The New IO Approach rejects the Chicago School’s proprietary static market approach and focuses on the strategic behavior of the industry and thus incorporates the static and the dynamic efficiency of the market in its analysis. In addition, the new approach to IOs addresses the potential for anti-competitive market behavior, such as that found in information technology, characterized by network externalities and where compatibility and standardization are required. The question remains: will the review and revision of merger guidelines be based on sound economic research or a politically motivated “big is bad” antitrust philosophy?
Other major “competitive” initiatives include a call for Congress to pass the Right to Organize Protection Act, characterized as a law “to guarantee workers a free and fair choice to join a union and to bargain collectively ”; new legislation offered to appease a political ally, organized labor, despite long-standing labor laws guaranteeing such activities of employee organizing and collective bargaining. In addition, another initiative encourages the Federal Communications Commission (FCC) to restore “net neutrality,” which classifies broadband Internet as a “public operator” and regulates it as a public service. As Susan E. Dudley, director of the Center for Regulatory Studies at George Washington University, notes: “The FCC’s 2017 rule on ‘restoring Internet freedom’ offered in-depth economic analysis showing that a light regulation is more conducive to completion, innovation and consumer welfare than regulation as a public service. The “doomsday” predictions of the detrimental effects of the implementation of the “restoration of Internet freedom” rule have not materialized.
While the Biden Ordinance has all of the major requirements expected of central planning (and additional rules-based regulation), there is a theme among the regulatory initiatives that will improve “transparency” to improve price comparison. services by consumers and inform decision-making. These include the fact that the United States Department of Health and Human Services (HHS) supports existing hospital pricing transparency rules and that the United States Department of Transportation is considering issuing rules that require that fees be charged. baggage, modification and cancellation of commercial airlines are clearly disclosed to their customers. However, as Dudley astutely points out, the initiative to order the HHS “to standardize plan options in the national health insurance market so that people can compare more easily” could limit the ability of insurers to offer insurance. coverage options that meet various situations and needs. “With this initiative, insurers should also offer the additional option of requested personalized insurance plans.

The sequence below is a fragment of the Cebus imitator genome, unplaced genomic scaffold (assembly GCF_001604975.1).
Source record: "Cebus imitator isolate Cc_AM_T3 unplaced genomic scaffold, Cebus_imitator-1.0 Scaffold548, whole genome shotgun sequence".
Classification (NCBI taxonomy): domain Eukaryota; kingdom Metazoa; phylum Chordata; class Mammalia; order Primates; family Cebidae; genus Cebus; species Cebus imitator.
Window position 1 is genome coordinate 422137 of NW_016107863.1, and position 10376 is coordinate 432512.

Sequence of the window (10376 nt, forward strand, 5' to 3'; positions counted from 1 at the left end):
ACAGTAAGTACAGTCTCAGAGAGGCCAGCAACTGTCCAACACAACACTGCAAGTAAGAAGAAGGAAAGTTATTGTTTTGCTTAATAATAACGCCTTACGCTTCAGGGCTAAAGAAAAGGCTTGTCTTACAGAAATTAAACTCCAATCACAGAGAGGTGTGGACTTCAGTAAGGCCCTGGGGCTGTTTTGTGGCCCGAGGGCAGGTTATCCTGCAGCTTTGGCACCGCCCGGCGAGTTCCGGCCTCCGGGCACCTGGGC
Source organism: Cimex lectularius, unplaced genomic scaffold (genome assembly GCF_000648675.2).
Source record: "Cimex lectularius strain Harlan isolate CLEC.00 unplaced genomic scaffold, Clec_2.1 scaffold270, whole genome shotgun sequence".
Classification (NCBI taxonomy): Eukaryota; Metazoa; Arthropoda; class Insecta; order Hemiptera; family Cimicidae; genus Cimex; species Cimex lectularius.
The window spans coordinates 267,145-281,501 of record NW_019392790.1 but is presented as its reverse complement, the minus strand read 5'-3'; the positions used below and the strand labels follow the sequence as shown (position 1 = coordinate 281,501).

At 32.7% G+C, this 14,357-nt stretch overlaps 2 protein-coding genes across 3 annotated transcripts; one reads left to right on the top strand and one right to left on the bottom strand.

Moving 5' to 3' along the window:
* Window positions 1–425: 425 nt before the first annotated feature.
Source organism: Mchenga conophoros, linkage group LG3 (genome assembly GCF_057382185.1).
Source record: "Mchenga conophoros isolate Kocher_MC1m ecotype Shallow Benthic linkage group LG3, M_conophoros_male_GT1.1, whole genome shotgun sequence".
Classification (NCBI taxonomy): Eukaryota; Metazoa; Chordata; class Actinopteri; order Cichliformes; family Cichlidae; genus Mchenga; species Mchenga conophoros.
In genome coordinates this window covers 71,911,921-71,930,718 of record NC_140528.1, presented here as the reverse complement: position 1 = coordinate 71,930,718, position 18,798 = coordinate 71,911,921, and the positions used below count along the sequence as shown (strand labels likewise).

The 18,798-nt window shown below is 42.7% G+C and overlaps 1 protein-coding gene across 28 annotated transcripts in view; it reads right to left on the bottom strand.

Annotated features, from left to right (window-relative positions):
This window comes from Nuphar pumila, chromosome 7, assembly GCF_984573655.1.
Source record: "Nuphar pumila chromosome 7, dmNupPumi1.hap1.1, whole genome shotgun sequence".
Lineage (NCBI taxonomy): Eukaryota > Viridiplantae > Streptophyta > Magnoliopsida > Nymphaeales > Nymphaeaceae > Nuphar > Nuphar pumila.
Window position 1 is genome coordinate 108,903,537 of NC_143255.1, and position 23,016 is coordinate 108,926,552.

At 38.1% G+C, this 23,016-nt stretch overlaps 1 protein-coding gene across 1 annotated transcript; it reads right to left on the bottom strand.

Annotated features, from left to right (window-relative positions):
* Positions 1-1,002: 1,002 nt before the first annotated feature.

The Biden Order will undoubtedly receive major political opposition from the biopharmaceutical and information technology industries. For example, in a recent statement from the Computer & Communications Industry Association, the association announced that “Biden’s Executive Order ignores dynamic technological competition and the value it adds for SMEs (small and medium-sized enterprises) and consumers. “. This is just the start of a major lobbying campaign to politically weaken the regulatory reach of the federal government.
Thomas A. Hemphill is professor of strategy, innovation and public policy in the School of Management at the University of Michigan-Flint.